Is scottish independence realistic law constitutional administrative essay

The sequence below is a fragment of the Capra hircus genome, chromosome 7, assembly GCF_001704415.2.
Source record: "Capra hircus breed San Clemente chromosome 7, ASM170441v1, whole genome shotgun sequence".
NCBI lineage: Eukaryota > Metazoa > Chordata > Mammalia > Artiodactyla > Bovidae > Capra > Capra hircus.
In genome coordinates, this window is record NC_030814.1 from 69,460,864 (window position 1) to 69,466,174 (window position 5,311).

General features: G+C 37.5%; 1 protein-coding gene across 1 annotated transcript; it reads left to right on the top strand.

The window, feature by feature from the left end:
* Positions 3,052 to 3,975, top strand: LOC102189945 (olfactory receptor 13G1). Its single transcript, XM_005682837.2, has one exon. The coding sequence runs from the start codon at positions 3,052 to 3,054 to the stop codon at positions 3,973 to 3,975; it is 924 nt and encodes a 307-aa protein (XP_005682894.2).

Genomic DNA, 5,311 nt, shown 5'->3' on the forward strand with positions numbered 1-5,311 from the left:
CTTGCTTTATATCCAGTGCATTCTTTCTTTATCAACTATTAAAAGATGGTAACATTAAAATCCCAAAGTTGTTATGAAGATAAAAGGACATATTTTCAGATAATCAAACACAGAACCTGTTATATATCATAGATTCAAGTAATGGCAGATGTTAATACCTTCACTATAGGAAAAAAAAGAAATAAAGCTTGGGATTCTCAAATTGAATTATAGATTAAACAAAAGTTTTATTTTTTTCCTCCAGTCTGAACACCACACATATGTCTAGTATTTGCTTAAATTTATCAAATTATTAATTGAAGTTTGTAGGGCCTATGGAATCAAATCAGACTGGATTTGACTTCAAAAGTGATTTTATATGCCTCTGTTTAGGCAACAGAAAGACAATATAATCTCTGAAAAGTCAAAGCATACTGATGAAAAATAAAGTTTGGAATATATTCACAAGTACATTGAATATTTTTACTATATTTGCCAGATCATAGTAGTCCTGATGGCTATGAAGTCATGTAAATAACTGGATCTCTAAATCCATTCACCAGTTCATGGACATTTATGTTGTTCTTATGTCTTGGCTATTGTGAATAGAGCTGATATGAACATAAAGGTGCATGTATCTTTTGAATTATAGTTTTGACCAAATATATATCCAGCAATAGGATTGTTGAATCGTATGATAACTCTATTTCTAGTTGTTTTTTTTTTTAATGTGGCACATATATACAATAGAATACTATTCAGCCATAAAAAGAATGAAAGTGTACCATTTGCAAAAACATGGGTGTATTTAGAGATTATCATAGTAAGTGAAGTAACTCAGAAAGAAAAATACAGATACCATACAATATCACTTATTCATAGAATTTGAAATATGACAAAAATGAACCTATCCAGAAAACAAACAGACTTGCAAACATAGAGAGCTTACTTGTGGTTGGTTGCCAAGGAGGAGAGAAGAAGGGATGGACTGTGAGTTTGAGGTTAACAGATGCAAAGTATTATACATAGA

Nathan WalkerMs. HoltzmanEnglish 10 Pre-AP21 February 2013Is Scottish Independence Realistic? Recent polling numbers state that 70 percent of the Scottish population approve of increased separation from the United Kingdom (UK), feeling that the UK is in some way limiting the success of the Scottish people. 30 to 40 percent of these people even support complete independence (Burns np). However, a return to independence for Scotland brings into question many factors. Could Scotland survive and continue with its current budget and revenue? Could Scotland develop its own armed forces? Could Scotland prosper politically with the European Union and other allies? While many Scots support a movement for independence from the UK, Scotland’s limited resources cause concern for its independent success. The modern movement for Scottish independence originates to the creation of the Scottish National Party (SNP) and the Scottish Parliament. John Burns of the New York Times mentions that the SNP has been supporting a movement for Scottish independence since the 1930s. Now, Scots may finally get to vote on their independence, as both the Scottish and UK Parliaments have set 2015 deadlines for a public vote (Burns np). However, some may wonder why Scottish leaders choose independence over the strength and security of the United Kingdom. William Lace, author of Scotland, notes that while Scotland received its own Parliament in 1999, the Scottish Parliament has a debatable amount of power. While legislation clearly grants a few powers to the Scottish Parliament, it only vaguely describes the full reach of the Scottish Parliament (Lace 65). In order to create a legal structure for the Scottish independence referendum, SNP leader Alex Salmond and UK Prime Minister David Cameron signed the Edinburgh Agreement. BBC News reports that in the Edinburgh Agreement, the Scottish and UK governments agreed on a number of points regarding Scotland’s movement for independence. Primarily, the governments agreed that the Scottish Parliament should organize the referendum and should establish a clear legal structure for the vote itself (” Scottish independence: referendum agreement” np). Generally, the agreement is a compromise between the desires of the UK and Scottish governments. Alan Cowell of the New York Times notes some of the basic points of the agreement. The vote will be simply for or against independence, without an option for simply granting further powers to the Scottish government. Scottish citizens aged 16 or older will be able to vote, even though only Scottish citizens 18 or older can vote in normal elections (Cowell np). While the framework is set for the independence referendum, Scotland would still have a large number of obstacles to overcome if it even could achieve a majority in favor of leaving the United Kingdom. A number of factors could greatly limit Scotland’s independent success. For example, one must examine whether Scotland’s economy could survive without the United Kingdom. Additionally, leaders have not yet made it clear how Scotland would separate its defenses from the UK or how the country would operate politically. These unclear portions of the independence plan could easily dissuade voters from choosing independence. Scotland’s changing population is one key issue that raises concern for their independent success. While Scottish leaders may currently believe that their nation could survive independently, the current population trends may cause Scotland to struggle financially in the future. Lace notes in Scotland that many of the country’s younger population are emigrating away for unclear reasons, and many people still in the country are growing significantly older. This change in the population could eventually lead to an overall decrease citizenship, and therefore tax revenue (Lace 65). If the Scottish government loses a significant portion of its revenue, the government will have to cut back state-funded public programs in order to avoid accumulating large amounts of debt. Meanwhile, the average age of Scottish citizens will be generally increasing, so the number of retired citizens requiring the benefits of state-funded programs will increase. Without the assistance of the UK, an independent Scotland could possibly lead to a Scotland with a financially struggling government and citizens unable to receive the financial assistance that they require. Scotland’s potential revenue decline is not the only threat to the independent country’s budget. Even with the current population, the country cannot afford all its public programs by itself. Ashley Seager of the Guardian notes that compared to England, Scotland spends more money on public programs and does not have the revenue to fund these programs. The country spends more than 50 percent of its Gross Domestic Product (GDP) on public programs, but its tax revenues are only about 40 percent. Taxpayers in the rest of the UK must finance the rest of Scotland’s expenses (Seager np). An independent Scotland does not have a clear solution to funding its public programs without support from the UK. If Scotland’s revenues do not increase sufficiently after splitting with the UK, the country would have no choice but to increase taxes for its citizens or cut public programs, both of which the public would probably dislike. The lack of a definite plan for an independent Scotland to meet–and continue to meet–its budget could be one factor that dissuades citizens against voting for Scottish independence. Another issue that an independent Scotland faces is an economic dependence on fossil fuels, especially oil. In different book titled Scotland, Lise Hull recognizes the significance of fossil fuels in modern Scotland. The production of oil and natural gas is a major component of the Scottish economy, especially when examining the city of Aberdeen. As has occurred before, a drop in the value of oil or natural gas would cripple the city’s economy and would have an impact on economy of Scotland as a whole (Hull 56). As alternative energy sources to oil become more popular, Scotland’s oil industry could be at risk, along with a significant portion of its economy. Adding to the issue, the oil deposits in Scotland’s North Sea may become less productive in the next few years. The BBC warns readers that North Sea oil production currently is declining. This decline could be significant by the time of the vote for independence in 2014 (” Warning” np). Even if the world is still heavily dependent on oil for energy during the next few decades, the decreasing production of oil from the North Sea could lead to less revenue for Scotland. As an independent nation, Scotland may struggle without the economic support of the UK if the oil revenue dramatically decreases. One of the only positive statistics in Scotland’s economy is that it is growing, although very slightly. Writers at the BBC News revealed that last year the Scottish GDP grew about half a percent on average throughout the year. The manufacturing and energy production industries grew significantly more than the overall economy, demonstrating slight promise for these fields (” Scottish economy” np). The GDP growth shows a bit of promise for Scotland’s future, and the growth in profitable fields such as energy and manufacturing is even more promising. However, one must also consider the present issues and not merely the future of the economy. Scotland’s economic problems currently would require them to make severe cuts to their budget as an independent nation, unless they could find some way of making additional income, which seems unlikely. In addition to economic issues, leaders must decide on how Scotland would be defended as an independent nation. Obviously, the country could not keep their current defenses provided by the UK, so they must decide how they would establish their own armed forces. In a Guardian article, Severin Carrell points out that although the UK’s security policies are unpopular in Scotland, the SNP offers little explanation to what Scotland’s defense strategy would be. Some argue that the armed forces of the UK are one of the major advantages to the union between Scotland, England, Wales, and Northern Ireland, so separating the forces could harm both Scotland and the rest of the UK (Carrell, ” How would” np). Still, Scottish leaders do have a few ideas on defending their country. In another article, Carrell reports that the country plans to vote on joining the North Atlantic Treaty Organization (NATO), although they have been opposed to the alliance in the past. Additionally, Scotland believes it will have a defense budget similar to that of smaller European countries like Norway and will base its military on a small portion of the resources currently controlled by the UK’s forces. The nation also wants the UK to remove all of its nuclear weapons from their current location in Scotland (Carrell, ” Scottish independence: the essential guide” np). While Scotland would like the UK to fulfill all of these wishes if they achieve independence, these requests would require a significant amount of cooperation from the UK, something that may be unlikely given the political tension between Scottish and UK leaders. While the economic and security issues are arguably the most important in the Scottish independence movement, the possible political consequences could also harm an independent Scotland. The country’s current trade partners and neighboring European countries are likely to continue to cooperate with an independent Scotland, if only to continue receiving goods from the nation, especially oil. However, the ease of trade and tourism between Scotland and other European countries depends on admission to the European Union (EU). As the UK is a member of the EU, some might assume that Scotland would receive automatic membership. On the contrary, Simon Johnson of the Telegraph reports that Scotland’s admission to the EU is not certain. The leadership of the European Commission is refusing to discuss EU membership with Scottish leaders, as they will only discuss possible situations with a member state such as the UK (Johnson np). Essentially, Scotland would have to apply to the EU after achieving independence, and its acceptance is not definite. Without the guaranteed political, military, and trade benefits of the EU, some Scottish citizens may decide to choose the secure option and continue as part of the United Kingdom. An additional political choice that an independence Scotland is what ties it keeps to the United Kingdom. Carrell reports that Scotland will continue to have the British monarch, currently Queen Elizabeth II, as their head of state. The independent country probably will continue to use the pound for their currency but will lose all control over the Bank of England, as Scotland would no longer be part of the UK Parliament (Carrell, ” Scottish independence: the essential guide” np). However, Scotland’s desire to join the European Union may cause difficulty for the nation in keeping the pound. Stephen Castle of the New York Times mentions that if Scotland were to join the EU as a new country, they would be required to adopt the euro as their currency. This choice is unpopular among Scots and was not required of the UK as it was a member of the EU before this policy came into effect (Castle np). Additionally, having a currency separate from the UK would cause significant trade problems with Scotland’s nearest neighbor, the UK, as consumers would have to struggle with currency conversions before being able to trade with Scottish businesses. While it is a logical decision, Scotland’s desire to keep ties to both the UK and the EU would make independence significantly more difficult. Although many people support Scotland’s independence from the United Kingdom, the outlook currently looks gloomy for the 2014 referendum. SNP leader Alex Salmond stated his goals for an independent Scotland in the Guardian last fall: Independence will allow us to create an exciting new Scotland – fit for the 21st century. We will have the power and the responsibility to find our own solutions to the challenges we face, and to engineer fairness, confidence, innovation and prosperity…An independent Scotland will embrace the interdependence of the modern world, but we would do so on our own terms (Salmond np). Salmond may have ambitious goals for his country but offers little evidence supporting his beliefs that Scotland could prosper as an independent nation. The public opinion of Scottish citizens seems to reflect this uncertainty as well. Carrell notes in his guide to Scottish independence that most polls show people against separation from the United Kingdom. In some polls, as many as 67 percent voted against independence. However, the number of votes tended to change based on how the question was phrased (Carrell, ” Scottish independence: the essential guide” np). While Scottish independence would allow the country to make its own choices for its future, the evidence is simply not present that Scotland can find their ” own solutions to the challenges [they] face, as Salmond phrased it.